That’s three legal losses in a row for FilmOn X in a week. Today the D.C. District Court denied emergency stay motions by the company and its CEO Alki David against an almost nationwide injunction from a case launched by Fox Television Stations, ABC and NBC. The free-TV-over-the-Internet company was trying to stop the September 5 ordered preliminary injunction from taking effect, to have it modified it so that it covered only the court’s direct jurisdiction and to increase the amount of the bond form $250,000 to 2.75 million. The judge said No all round. “FilmOn X’s arguments are not persuasive. The Court weighed the relevant factors – likelihood of success on the merits, possibility of irreparable harm, balance of the harm, and the public interest – it its Opinion and concluded that all four considerations favor Plaintiffs. That conclusion remains in equal force now. Most importantly, Plaintiffs are likely to succeed on the merits of their claim,” said Judge Rosemary Collyer Thursday in a memo opinion accompanying her order (read them here and here). The injunction is set to take effect today though FilmOn X subscribers can still access material that the service has licenses for. Still for David, the broadcasters’ win today is a mere battle in his war with them. “They continually try to thwart innovation, destroy the first amendment and steal from the public. It is best they give up soon because it will be cheaper less bloody for them in the long run,” he told me this afternoon.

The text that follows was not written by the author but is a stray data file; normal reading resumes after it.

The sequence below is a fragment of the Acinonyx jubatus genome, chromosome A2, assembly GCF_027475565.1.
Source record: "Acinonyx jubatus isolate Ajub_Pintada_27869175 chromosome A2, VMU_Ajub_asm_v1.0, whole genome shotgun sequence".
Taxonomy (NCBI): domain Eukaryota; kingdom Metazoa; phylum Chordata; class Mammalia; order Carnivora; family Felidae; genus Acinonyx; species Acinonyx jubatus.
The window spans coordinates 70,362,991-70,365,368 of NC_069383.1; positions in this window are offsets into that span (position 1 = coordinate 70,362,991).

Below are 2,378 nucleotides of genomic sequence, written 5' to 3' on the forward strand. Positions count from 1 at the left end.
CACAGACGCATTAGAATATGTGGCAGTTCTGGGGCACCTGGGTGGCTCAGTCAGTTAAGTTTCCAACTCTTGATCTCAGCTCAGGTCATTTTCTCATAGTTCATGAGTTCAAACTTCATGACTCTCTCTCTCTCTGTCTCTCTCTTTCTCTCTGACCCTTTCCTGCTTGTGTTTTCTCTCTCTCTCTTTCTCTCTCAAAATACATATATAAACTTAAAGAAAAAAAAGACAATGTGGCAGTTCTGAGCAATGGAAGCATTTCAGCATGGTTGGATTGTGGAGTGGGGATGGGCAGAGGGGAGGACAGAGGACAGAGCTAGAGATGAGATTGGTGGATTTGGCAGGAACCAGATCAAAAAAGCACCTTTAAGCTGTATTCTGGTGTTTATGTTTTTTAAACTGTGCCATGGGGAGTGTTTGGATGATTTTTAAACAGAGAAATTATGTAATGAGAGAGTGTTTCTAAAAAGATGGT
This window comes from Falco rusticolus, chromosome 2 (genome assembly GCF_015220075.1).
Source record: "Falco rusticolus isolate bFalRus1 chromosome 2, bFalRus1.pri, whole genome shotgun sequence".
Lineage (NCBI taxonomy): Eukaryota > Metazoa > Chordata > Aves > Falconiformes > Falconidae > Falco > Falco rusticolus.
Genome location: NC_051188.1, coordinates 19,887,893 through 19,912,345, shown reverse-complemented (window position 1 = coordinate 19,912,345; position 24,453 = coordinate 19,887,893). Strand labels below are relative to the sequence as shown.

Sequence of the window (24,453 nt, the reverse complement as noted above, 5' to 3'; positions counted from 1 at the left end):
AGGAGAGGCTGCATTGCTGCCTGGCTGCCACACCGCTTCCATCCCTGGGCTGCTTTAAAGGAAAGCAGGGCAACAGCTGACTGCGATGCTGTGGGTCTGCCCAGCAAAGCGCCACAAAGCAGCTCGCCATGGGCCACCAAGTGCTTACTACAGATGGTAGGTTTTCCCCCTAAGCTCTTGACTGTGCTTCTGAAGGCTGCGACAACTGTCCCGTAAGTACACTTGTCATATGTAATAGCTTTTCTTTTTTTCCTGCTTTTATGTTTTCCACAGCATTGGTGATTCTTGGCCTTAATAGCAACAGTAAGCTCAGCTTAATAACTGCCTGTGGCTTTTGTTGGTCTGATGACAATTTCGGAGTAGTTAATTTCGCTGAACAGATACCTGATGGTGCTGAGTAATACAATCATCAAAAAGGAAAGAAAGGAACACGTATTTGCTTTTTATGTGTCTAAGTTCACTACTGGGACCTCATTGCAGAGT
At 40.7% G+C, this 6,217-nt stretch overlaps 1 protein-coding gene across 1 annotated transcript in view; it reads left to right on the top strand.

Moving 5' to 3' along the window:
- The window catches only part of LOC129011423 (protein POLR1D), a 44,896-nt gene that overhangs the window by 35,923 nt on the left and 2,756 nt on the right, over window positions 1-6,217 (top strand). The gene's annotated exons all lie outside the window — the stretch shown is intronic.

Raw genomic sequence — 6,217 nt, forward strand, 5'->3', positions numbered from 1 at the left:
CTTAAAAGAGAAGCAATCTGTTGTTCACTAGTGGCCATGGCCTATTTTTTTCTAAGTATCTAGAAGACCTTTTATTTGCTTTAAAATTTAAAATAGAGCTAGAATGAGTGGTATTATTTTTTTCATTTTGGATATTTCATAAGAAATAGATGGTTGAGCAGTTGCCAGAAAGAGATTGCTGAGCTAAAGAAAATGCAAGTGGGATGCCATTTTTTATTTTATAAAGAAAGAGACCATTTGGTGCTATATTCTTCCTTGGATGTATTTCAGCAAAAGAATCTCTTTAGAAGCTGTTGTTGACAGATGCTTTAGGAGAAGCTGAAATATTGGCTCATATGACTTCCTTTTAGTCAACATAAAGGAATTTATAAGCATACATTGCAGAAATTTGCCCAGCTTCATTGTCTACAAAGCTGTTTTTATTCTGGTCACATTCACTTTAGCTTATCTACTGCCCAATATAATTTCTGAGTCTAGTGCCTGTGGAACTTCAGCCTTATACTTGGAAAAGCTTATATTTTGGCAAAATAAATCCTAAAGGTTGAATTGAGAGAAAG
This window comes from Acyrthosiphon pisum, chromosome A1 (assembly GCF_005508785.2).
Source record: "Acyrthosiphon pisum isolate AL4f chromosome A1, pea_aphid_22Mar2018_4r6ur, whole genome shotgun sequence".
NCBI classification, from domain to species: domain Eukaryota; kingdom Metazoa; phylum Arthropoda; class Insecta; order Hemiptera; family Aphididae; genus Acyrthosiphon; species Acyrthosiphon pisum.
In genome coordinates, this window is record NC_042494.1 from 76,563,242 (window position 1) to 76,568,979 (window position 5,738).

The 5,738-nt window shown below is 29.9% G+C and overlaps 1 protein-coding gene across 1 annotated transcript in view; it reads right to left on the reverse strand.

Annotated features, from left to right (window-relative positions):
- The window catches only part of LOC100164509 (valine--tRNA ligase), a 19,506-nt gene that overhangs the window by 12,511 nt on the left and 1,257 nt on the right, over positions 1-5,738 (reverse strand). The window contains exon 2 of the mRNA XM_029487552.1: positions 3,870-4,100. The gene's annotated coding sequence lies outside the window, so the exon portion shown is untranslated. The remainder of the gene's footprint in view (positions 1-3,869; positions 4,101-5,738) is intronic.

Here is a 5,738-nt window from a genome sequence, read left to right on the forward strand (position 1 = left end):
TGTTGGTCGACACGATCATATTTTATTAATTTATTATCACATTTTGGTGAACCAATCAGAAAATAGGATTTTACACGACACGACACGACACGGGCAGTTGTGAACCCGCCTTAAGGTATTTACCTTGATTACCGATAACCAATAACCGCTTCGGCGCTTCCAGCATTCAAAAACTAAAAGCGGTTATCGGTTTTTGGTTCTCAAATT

Today’s denial comes less than a week after the injunction was granted in D.C. District Court and just two days after FilmOn and David were slapped with a contempt of court ruling and an order to pay up $1.3 million in a copyright infringement and injunction settlement with CBS. The out of court fallout from that ruling saw CBS and FilmOn engaged in a war of words over who submitted what to whom and when.
In her opinion Thursday, Judge Collyer took note of the larger legal war on the horizon for streaming services that offer TV to subscribers. The judge noted the linkage that FilmOn made with the Barry Diller-owned similar Aereo streaming service – itself embroiled in legal battles with the broadcasters. “The only change FilmOn X has identified is that Aereo, its competitor, is not enjoined. But this argument has it backwards: FilmOn X claims that the Preliminary Injunction has created irreparable harm because FilmOnX will not be able to keep pace with a similar service that also appears to infringe Plaintiffs’ copyrights,”says Collyer. “FilmOn X, not Aereo, is the defendant in this case.” Perhaps, but the connection is clear to some. In fact, in a suit against Aereo by ABC Boston affiliate WCVB-TV, the Heart-owned station filed a notice on one day after Collyer issued the preliminary FilmOn X injunction to make sure their judge knew all about it and how alike they were in argument. On Wednesday, Aereo’s attorneys filed a response in federal court in Massachusetts claiming that they were not alike. The filing said that Collyer’s injunction “relies on a misinterpretation of the Copyright Act” and that the services’ actual tech are very different. Which means any day now the plaintiff will be filing more paperwork as these case head towards what could eventually be a Supreme Court showdown.